Books·How I Wrote It

Yasuko Thanh went from living on the street to becoming an award-winning writer — and wrote a memoir about it

In her memoir Mistakes to Run With, the novelist and short story writer from Vancouver Island opens up about her tumultuous past.
Mistakes to Run With is a memoir by Yasuko Thanh. (Don Denton, Hamish Hamilton)

Yasuko Thanh is an award-winning novelist and short story writer from Vancouver Island. Her first novel, Mysterious Fragrance of the Yellow Mountainsa historical tale set in Vietnam, won the Rogers Writers' Trust Fiction Prize in 2016.

With her latest, Mistakes to Run WithThanh turns to nonfiction for the first time, writing about her turbulent coming-of-age in B.C. At 15, Thanh left home and lived on the streets, earning her living as a sex worker and enduring abusive relationships and addiction for many years.

Thanh discussed what it was like to write her memoir with CBC Books.

No secrets

"In my private life and my regular day-to-day life, I don't have any secrets. It's not something that comes up in casual conversation, but my past is not something that I'm ashamed of. I don't feel that we can be out in the world and present just part of ourselves. Part of authenticity is to own all the bits, even the yucky bits or what seems yucky to other people, and try to integrate them. It's part of my journey toward trying to be a healthier person.

I don't feel that we can be out in the world and present just part of ourselves.

"I try to make everything as honest and as clear as I possibly can. If I've done that job well, then I'm happy with whatever readers want to take away from the book. They will view everything in their lives through the lens of their own experiences, so there's no way that I can control what other people are going to think."

Piecing together memories

"I started with images because my memory is not great. Everybody has gaps in their memory and I have huge holes in mine. I started with the things that I most remembered. Then I worried about how I was going to piece it together later, which ended up being chronological. It seemed to make the most sense and it was more simple to read that way. It helped to create an arc because in our lives one thing builds on the next and the next. You can't have stuff grow out of any other experiences than the ones that came before. The craft part came in later, but it started with the things that I most remembered.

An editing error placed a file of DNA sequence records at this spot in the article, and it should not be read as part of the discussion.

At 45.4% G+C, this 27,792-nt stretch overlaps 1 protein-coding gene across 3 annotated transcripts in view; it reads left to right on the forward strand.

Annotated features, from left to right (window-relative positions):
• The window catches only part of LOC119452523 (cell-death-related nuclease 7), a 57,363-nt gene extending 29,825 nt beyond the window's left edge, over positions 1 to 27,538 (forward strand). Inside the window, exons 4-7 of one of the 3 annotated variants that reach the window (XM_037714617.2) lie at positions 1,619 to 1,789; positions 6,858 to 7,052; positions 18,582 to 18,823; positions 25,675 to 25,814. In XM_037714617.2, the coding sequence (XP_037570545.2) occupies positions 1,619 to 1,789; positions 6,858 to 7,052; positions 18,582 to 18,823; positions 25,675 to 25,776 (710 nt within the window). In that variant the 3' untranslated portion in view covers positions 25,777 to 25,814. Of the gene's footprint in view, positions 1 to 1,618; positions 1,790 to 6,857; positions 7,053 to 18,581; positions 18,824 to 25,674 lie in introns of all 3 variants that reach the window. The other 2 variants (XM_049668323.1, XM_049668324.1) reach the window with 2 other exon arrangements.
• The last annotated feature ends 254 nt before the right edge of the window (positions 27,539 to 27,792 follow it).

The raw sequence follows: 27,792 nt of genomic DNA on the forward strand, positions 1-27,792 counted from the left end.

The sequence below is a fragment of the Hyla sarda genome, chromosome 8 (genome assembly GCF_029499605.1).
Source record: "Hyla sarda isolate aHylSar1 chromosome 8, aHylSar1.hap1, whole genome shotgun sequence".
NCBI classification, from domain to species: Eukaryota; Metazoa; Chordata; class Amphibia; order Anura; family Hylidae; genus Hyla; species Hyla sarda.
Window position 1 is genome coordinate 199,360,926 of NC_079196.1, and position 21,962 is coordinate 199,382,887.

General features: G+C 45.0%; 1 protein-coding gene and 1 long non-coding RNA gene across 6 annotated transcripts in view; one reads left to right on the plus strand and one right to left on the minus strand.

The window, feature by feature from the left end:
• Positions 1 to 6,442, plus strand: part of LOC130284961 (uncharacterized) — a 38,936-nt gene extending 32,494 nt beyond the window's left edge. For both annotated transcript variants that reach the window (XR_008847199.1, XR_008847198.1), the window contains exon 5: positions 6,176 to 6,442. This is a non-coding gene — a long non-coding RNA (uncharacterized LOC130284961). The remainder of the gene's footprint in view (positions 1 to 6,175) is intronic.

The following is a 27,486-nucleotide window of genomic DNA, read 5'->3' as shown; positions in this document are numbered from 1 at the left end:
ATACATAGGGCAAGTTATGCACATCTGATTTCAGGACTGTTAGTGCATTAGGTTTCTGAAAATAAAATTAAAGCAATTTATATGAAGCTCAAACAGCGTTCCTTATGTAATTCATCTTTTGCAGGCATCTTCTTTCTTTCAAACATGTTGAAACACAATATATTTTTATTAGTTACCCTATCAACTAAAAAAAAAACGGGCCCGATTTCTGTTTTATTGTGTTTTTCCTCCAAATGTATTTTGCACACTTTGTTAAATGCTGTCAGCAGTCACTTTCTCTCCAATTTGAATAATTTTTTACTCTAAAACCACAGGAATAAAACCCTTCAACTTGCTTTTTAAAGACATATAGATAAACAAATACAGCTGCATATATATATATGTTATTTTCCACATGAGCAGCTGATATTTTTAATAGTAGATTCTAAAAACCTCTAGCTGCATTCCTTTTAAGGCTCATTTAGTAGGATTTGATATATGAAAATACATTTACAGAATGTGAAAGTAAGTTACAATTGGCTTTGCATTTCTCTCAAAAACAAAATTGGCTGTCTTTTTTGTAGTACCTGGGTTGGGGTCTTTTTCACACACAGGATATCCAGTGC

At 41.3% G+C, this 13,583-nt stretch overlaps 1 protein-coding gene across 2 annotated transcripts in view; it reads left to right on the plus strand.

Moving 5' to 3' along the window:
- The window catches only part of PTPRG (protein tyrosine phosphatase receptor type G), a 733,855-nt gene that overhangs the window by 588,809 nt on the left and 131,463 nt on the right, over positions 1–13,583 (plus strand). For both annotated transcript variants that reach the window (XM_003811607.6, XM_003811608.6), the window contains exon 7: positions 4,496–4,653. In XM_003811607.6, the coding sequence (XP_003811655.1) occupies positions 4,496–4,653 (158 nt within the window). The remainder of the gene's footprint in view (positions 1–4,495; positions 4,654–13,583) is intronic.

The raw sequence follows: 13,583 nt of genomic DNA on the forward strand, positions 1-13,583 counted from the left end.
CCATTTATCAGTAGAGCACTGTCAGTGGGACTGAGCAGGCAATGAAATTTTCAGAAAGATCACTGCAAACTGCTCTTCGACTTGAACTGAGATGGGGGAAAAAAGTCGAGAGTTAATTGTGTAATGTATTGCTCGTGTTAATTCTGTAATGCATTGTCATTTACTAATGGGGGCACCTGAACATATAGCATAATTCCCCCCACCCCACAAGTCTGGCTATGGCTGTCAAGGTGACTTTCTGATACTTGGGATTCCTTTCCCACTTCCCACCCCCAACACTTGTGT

"I believe the power of memory helps us become better people. If you're going to sit there and revisit memories and think, 'It was so s----y and my life was f-----d,' that's not going to benefit you at all. Alternatively, you can look back and go, 'Other people might think of it that way, but I took some good things out of it and I'm going to own it.'

Discovering themes

"I did actually learn quite a bit about myself writing the memoir. One of the themes that became evident as I was writing is the way that I kept — and probably to a certain degree still do — looking outside myself for some type of salvation. In general, I would look to different men. When I was rereading the manuscript, it was like, 'Oh my God, this is a memoir about all my exes.'

I'm working on cultivating a more independent identity and I owe the memoir the kudos for helping me recognize that.

"It was weird to be confronted by that. It made me feel weak, but recognizing that is the first step toward changing. It helps that I'm in a long-distance relationship. I have quite a bit of time to spend on my own and putter around and realize it's great for somebody to have your back. But defining myself through my current relationship is only one way of doing it. There are lots of things that I go out and do on my own and I should add those to my identity basket. I'm working on cultivating a more independent identity and I owe the memoir the kudos for helping me recognize that. It's an adventure."

Proud parents

"I was very afraid of my parents' reaction and that it might actually undermine the tenuous relationship we have. I chose not to talk with them about what was going to be in it before it came out because I was afraid that that would make the book less honest. Happily, my fears did not come true. In fact, it's been exactly the opposite. My dad and I have had a couple of good talks since the book came out and we're so much closer. He's shared some things with me about his life that I didn't know and I feel like I can see him now, more than I could before.

"My parents may not have shown me that they loved me in the same way that I show my kids, or in the same way the friends that I had were being shown by their parents. But to feel that love, support and pride that my family has for me putting it all out there — I could not have hoped for better."

Yasuko Thanh's comments have been edited for length and clarity.


To encourage thoughtful and respectful conversations, first and last names will appear with each submission to CBC/Radio-Canada's online communities (except in children and youth-oriented communities). Pseudonyms will no longer be permitted.

By submitting a comment, you accept that CBC has the right to reproduce and publish that comment in whole or in part, in any manner CBC chooses. Please note that CBC does not endorse the opinions expressed in comments. Comments on this story are moderated according to our Submission Guidelines. Comments are welcome while open. We reserve the right to close comments at any time.

Become a CBC Member

Join the conversationCreate account

Already have an account?